Impaired Contractile Performance of Cultured Rabbit Ventricular Myocytes After Adenoviral Gene Transfer of Na+-Ca2+ Exchanger
Abstract—Na+-Ca2+ exchanger (NCX) gene expression is increased in the failing human heart. We investigated the hypothesis that upregulation of NCX can induce depressed contractile performance. Overexpression of NCX was achieved in isolated rabbit ventricular myocytes through adenoviral gene transfer (Ad-NCX). After 48 hours, immunoblots revealed a virus dose-dependent increase in NCX protein. Adenoviral β-galactosidase transfection served as a control. The fractional shortening (FS) of electrically stimulated myocytes was analyzed. At 60 min−1, FS was depressed by 15.6% in the Ad-NCX group (n=143) versus the control group (n=163, P<0.05). Analysis of the shortening-frequency relationship showed a steady increase in FS in the control myocytes (n=26) from 0.027±0.002 at 30 min−1 to 0.037±0.002 at 120 min−1 (P<0.05 versus 30 min−1) and to 0.040±0.002 at 180 min−1 (P<0.05 versus 30 min−1). Frequency potentiation of shortening was blunted in NCX-transfected myocytes (n=27). The FS was 0.024±0.002 at 30 min−1, 0.029±0.002 at 120 min−1 (P<0.05 versus 30 min−1, P<0.05 versus control), and 0.026±0.002 at 180 min−1 (NS versus 30 min−1, P<0.05 versus control). Caffeine contractures, which indicate sarcoplasmic reticulum Ca2+ load, were significantly reduced at 120 min−1 in NCX-transfected cells. An analysis of postrest behavior showed a decay of FS with longer rest intervals in control cells. Rest decay was significantly higher in the Ad-NCX group; after 120 seconds of rest, FS was 78±4% in control and 65±3% in the Ad-NCX group (P<0.05) relative to steady-state FS before rest (100%). In conclusion, the overexpression of NCX in rabbit cardiomyocytes results in the depression of contractile function. This supports the hypothesis that upregulation of NCX can result in systolic myocardial failure.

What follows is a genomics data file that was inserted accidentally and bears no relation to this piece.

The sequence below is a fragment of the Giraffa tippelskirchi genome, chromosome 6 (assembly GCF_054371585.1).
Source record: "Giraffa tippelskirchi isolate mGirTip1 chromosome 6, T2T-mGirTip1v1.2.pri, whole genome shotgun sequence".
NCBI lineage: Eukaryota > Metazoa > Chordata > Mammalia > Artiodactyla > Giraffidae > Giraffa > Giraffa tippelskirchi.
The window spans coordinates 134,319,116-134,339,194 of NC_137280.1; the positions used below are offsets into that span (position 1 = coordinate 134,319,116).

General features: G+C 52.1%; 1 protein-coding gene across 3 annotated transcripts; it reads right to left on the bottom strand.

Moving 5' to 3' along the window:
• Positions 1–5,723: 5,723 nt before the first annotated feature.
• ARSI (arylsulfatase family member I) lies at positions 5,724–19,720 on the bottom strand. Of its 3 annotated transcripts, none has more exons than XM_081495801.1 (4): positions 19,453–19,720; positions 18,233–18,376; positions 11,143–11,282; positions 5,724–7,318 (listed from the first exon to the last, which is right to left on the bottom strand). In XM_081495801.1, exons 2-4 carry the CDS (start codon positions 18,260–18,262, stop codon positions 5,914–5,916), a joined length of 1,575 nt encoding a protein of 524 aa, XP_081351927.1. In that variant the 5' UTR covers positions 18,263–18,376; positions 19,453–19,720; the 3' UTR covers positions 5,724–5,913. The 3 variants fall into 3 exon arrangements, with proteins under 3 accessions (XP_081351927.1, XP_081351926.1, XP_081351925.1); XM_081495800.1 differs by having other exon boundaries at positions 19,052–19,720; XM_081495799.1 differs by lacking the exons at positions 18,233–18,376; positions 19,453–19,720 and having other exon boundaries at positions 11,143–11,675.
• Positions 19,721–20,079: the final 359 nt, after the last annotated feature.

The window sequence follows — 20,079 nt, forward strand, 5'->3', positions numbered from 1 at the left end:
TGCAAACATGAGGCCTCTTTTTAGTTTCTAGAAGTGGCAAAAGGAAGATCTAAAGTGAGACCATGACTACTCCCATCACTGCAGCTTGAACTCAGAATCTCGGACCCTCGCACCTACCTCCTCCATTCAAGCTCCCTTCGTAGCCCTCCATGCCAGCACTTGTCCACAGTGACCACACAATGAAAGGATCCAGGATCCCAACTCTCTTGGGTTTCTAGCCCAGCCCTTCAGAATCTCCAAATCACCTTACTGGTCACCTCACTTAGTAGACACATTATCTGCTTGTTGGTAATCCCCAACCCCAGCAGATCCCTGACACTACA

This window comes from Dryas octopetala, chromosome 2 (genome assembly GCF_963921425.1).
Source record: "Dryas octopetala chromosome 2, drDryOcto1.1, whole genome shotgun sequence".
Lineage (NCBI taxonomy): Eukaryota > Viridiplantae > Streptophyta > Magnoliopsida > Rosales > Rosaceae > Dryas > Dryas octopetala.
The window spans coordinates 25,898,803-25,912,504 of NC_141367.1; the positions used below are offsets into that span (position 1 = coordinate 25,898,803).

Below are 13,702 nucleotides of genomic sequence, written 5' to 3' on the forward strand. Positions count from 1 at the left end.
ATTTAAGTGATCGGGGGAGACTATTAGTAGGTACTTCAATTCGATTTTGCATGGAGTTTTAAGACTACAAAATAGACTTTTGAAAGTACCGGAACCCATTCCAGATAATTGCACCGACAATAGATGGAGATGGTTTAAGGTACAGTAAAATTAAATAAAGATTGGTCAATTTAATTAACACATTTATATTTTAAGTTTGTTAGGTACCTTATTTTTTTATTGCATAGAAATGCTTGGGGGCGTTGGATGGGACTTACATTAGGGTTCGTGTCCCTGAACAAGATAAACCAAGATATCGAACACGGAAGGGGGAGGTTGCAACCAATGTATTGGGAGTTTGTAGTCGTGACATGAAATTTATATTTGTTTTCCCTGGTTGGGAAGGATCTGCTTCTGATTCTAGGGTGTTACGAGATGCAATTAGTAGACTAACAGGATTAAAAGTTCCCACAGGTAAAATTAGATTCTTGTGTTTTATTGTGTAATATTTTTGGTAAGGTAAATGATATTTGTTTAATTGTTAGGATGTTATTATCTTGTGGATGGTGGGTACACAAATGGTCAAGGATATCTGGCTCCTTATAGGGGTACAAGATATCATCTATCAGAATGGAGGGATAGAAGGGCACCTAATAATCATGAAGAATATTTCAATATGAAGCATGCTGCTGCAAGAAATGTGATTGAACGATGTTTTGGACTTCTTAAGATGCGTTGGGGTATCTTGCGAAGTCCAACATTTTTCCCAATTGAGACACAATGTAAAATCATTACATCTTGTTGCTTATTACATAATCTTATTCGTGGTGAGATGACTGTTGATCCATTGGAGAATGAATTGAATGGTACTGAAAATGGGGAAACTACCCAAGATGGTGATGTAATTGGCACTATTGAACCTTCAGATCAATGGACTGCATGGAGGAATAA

Sarcoplasmic reticulum (SR) function is crucial for cardiac contractile performance. For systolic activation of contractile proteins and force development, Ca2+ is released from the SR by the ryanodine receptor calcium-release channel complex.1 Relaxation occurs when Ca2+ is eliminated from the cytosol, predominantly through sequestration into the SR via the SR Ca2+-ATPase, which is in competition with sarcolemmal transport mechanisms. The main route for Ca2+ extrusion across the sarcolemma is Na+-Ca2+ exchange, which catalyzes the countertransport of 3 sodium ions for 1 calcium ion (for a review, see Barry and Bridge2 and Bers3 ). In the failing human heart, altered expression of Ca2+ cycling proteins has been demonstrated with reduced SR Ca2+-ATPase and increased Na+-Ca2+ exchanger protein levels and function.4 5 6 7 Moreover, there is evidence that 2 distinct phenotypes of failing human hearts may exist: (1) failing hearts with decreased SR Ca2+-ATPase and unchanged Na+-Ca2+ exchanger protein levels and (2) failing hearts with increased Na+-Ca2+ exchanger and unchanged SR Ca2+-ATPase protein levels.8 Therefore, it has been postulated that both decreased SR Ca2+-ATPase and increased Na+-Ca2+ exchanger levels and activity may cause myocardial failure due to disturbed SR Ca2+ accumulation.8 This postulation is based on the hypothesis that the exchanger operates predominantly in its forward mode, promoting trans-sarcolemmal Ca2+ extrusion.
This is in contrast to recent data that indicate that at low stimulation frequencies, the Na+-Ca2+ exchanger may operate in its reverse mode, promoting Ca2+ influx and prolongation of the Ca2+ transient.9 In transgenic mice that overexpress the Na+-Ca2+ exchanger, both the forward and reverse modes of Na+-Ca2+ exchange were shown to be augmented by the transgene. An initial study of Adachi-Akahane et al10 had shown a 2.5-fold increase of forward Na+-Ca2+ exchange. A study by Terracciano et al11 suggested Ca2+ entry via Na+-Ca2+ exchange during rest and during the latter part of the Ca2+ transient that resulted in a 69% increase in SR Ca2+ content. However, in mouse myocardium, [Na+]i is high compared with human and rabbit myocardium, which favors reverse-mode Na+-Ca2+ exchange.12